Giving thanks

Its Thanksgiving in the US, and so people are giving thanks for the things they appreciate. We dont celebrate this holiday in the UK, though I joke with American work colleagues that we give thanks for losing them as a colony. Laugh a minute with me! After receiving the latest results yesterday, we should be giving thanks in our house.

They came back to say the tumours havent grown too much. A little still. The liver is the area that is still giving cause for concern, but the plan is for no treatment this side of the new year. So we can be thankful for that right?

So why did I feel so deflated after the news? I should have been happy. But I felt down, depressed. It was because yet again, the plan is to wait and see. Wait for something to happen. We know it is coming, but dont know when. What we do know is that it is coming very slowly. Oh, but it could suddenly move and go really fast. Great. So, I have to be watching for something that is going to happen, but we dont know what will happen exactly, or how soon, or even how quickly it will take hold.

It is impossible to plan, impossible to understand even. How do you take action against a threat that will happen, but you dont know when, how or even what to look out for. In know how the security forces feel when dealing with the threat of terrorism.

That is why I felt deflated. I need, almost crave knowledge. As a caregiver I want to help, I want to care, but feel right now that I am not able to do anything constructive in defeating this disease. I feel no one is. We wait. We plan (I think?).

And if I feel like that, how does my wife feel? She has been repeatedly told that the end is nigh, only to pulled back from the brink numerous times. Nowadays she is told the end may be nigh, may be a long way off, or may come at you fast. And if it does come, boy you need to be aware and tell someone. That must mess with your head, surely? It messes with mine.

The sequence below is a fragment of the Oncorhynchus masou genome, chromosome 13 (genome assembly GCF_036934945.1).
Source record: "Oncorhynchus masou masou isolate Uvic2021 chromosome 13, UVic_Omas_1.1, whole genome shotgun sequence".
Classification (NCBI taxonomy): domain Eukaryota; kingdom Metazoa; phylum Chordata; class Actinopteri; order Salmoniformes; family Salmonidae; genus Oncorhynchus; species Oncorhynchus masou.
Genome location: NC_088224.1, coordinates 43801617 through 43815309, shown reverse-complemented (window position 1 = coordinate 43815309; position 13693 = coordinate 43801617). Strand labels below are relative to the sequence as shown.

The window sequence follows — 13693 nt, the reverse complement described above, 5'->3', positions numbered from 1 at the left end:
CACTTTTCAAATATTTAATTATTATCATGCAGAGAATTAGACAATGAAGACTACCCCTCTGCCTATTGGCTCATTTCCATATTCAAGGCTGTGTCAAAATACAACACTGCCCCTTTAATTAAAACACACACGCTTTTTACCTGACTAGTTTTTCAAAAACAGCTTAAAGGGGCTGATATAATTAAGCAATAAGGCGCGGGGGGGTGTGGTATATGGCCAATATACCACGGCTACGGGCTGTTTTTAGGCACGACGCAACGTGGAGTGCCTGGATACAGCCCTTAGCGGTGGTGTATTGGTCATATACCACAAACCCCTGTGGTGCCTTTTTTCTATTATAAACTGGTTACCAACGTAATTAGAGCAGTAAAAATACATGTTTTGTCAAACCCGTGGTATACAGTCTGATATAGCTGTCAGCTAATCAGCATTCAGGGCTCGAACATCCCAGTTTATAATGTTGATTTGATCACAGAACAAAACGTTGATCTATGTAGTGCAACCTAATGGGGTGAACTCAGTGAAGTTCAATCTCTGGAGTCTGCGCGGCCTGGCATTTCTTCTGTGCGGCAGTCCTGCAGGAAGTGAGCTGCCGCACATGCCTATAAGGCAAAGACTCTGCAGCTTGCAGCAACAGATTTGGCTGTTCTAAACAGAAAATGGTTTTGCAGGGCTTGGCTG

So in a way, I am giving thanks, but also not. And like a defending army, we keep our powder dry, and wait to defend our position. (Sorry for the fighting analogy – I dont usually use those for cancer).

Additional worries are the nasty cold that has spread around our house, and hit my wife. It has decided that her chest is a great place to live, and so she is coughing and wheezing. After our previous scare with chest infections and pneumonia when she was hospitalised and eventually had a stroke in 2018, I am watching her like a hawk. I dont want to wait and keep saying it has passed, when in reality it is getting worse.

So that is something else to take away the good news of the results. Just as one threat recedes, another comes in to take it place. The life of a cancer sufferer is never ending, and there is no break, no holiday. It is a reality that she lives with constantly. (And on a note, that is from our experience – I appreciate other people may have different experiences, so dont claim to speak to everyone with a cancer diagnosis).

Hopefully she will have a good nights sleep, and the cold will start to leave tomorrow. A trip to see our daughter in the school play is planned, and would hate her to miss that, for both their sakes.

So to finish, Happy Holidays if you are from the US, and for everyone, enjoy the World Cup. England are on a roll!